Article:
By the time the campers arrived on Friday afternoon, my ensemble became the furthest thing from my mind. I had requested to be in Boys Cabin 1, which houses the youngest campers, aged 6 thru 8. To say that they were hyper is like saying that Oprah likes bread. My fellow Cabin Big Buddies and I did our best to wrangle them in for activities, but we were lucky if we got 7 out of the 9 kids to just sit in a circle. I was becoming more and more concerned with how we were going to get these energetic youngsters to go to bed at night. One plan was to try to tire them out throughout the day. Our cabin sat atop a steep, 200-foot hill, so every time we traveled to and from the cabin, I challenged the boys to a race. This didn’t seem to do much in terms of wearing the boys out, but I did manage to lose two pounds over the course of the weekend!
On Friday night, it took slightly less than two hours from the time that we had asked the campers to get ready for bed until they had actually fallen asleep. As soon as the last camper went down, I jumped into my bed and tried to get some much-needed rest. I had barely shut my eyes when a deafening racket filled our cabin and made me sit bolt upright. I initially thought that we were under attack, but it turned out to be one of our Cabin Big Buddies. He had warned us earlier in the day that he was a snorer, but I had never heard anything like it. For the next three excruciating hours, I tried to fall asleep, without much luck. Then, at around 2:30am, the snoring miraculously stopped. I wondered if I had perhaps gone deaf, but I ultimately didn’t care and I quickly fell asleep. Fortunately, nothing seems to wake up an 8-year-old boy, so most of our campers slept through the ruckus. By 7:30am the next morning, the boys were wide-awake and ready for the new day! I was exhausted, so I snuck outside and chugged a Diet Coke that I had smuggled in my pillow case the night before. Joking aside, the boys’ energy eventually became contagious, and it made the fun activities like the Friday night dance party much more lively and exciting.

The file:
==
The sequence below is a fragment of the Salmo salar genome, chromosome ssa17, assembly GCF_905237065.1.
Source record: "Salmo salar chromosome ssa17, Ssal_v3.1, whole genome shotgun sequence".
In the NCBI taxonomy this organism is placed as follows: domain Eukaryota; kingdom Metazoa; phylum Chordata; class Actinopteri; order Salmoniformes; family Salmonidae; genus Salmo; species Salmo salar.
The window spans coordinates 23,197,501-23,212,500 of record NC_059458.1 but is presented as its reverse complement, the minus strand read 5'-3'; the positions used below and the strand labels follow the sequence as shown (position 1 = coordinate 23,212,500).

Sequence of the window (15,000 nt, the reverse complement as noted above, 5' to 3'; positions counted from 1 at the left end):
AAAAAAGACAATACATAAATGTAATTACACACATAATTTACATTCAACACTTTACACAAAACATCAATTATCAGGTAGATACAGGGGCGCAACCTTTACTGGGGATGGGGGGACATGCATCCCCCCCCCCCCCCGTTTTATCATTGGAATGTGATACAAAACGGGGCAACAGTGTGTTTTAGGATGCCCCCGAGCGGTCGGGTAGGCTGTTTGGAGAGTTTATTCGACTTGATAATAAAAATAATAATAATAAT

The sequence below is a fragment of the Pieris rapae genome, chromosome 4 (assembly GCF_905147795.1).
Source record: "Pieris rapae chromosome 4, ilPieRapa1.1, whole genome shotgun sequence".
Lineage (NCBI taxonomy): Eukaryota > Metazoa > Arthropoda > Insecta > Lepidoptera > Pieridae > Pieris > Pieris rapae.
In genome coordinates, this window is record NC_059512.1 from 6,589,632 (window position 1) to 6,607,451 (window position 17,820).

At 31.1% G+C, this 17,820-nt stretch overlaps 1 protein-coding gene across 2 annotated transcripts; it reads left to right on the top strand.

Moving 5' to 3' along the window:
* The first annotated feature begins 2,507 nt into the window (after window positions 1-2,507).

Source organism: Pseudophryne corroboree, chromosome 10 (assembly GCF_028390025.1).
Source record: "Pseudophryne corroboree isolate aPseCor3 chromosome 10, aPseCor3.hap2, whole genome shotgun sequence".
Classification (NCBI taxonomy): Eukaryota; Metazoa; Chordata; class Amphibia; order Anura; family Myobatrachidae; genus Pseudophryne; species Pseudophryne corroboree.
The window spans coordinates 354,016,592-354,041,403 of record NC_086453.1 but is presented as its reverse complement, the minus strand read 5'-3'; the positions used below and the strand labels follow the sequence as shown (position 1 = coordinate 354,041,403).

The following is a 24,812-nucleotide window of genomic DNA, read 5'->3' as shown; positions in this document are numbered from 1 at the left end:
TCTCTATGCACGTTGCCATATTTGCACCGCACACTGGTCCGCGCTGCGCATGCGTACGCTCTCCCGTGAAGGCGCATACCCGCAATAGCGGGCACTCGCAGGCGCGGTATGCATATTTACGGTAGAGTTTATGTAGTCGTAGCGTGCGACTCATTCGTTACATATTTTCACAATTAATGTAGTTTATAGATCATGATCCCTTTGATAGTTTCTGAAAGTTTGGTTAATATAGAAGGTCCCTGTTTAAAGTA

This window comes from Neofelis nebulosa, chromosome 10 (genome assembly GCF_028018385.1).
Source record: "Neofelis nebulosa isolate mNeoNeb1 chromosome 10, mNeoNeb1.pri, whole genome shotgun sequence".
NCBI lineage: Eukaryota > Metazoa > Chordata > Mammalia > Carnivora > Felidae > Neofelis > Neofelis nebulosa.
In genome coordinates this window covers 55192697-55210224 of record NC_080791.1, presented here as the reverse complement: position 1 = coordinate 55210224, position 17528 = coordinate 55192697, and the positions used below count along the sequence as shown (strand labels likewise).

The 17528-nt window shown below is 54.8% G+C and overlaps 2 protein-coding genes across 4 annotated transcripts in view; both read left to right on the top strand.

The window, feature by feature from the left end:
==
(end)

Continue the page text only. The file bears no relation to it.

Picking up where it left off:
Throughout the weekend, I was blown away by the campers’ fortitude, especially amongst my Cabin 1 boys. Starting with the Memory Board Ceremony on Friday night, the campers were regularly asked to share with the rest of the group who had died and the cause of death. My boys made it through these activities without a hiccup. I’m 31 and I still get choked up talking about my 88-year-old grandmother who died three years ago. Her death hit me in waves, and I can’t believe that these kids have had to go through that process at such a young age. It was powerful listening to the campers share their stories, and several of my Cabin 1 boys tugged on my arm every time they heard someone else who had experienced a similar death in their family. This is a crucial component to the weekend, as it allows the campers to see, maybe for the first time, that they are not alone in their grief.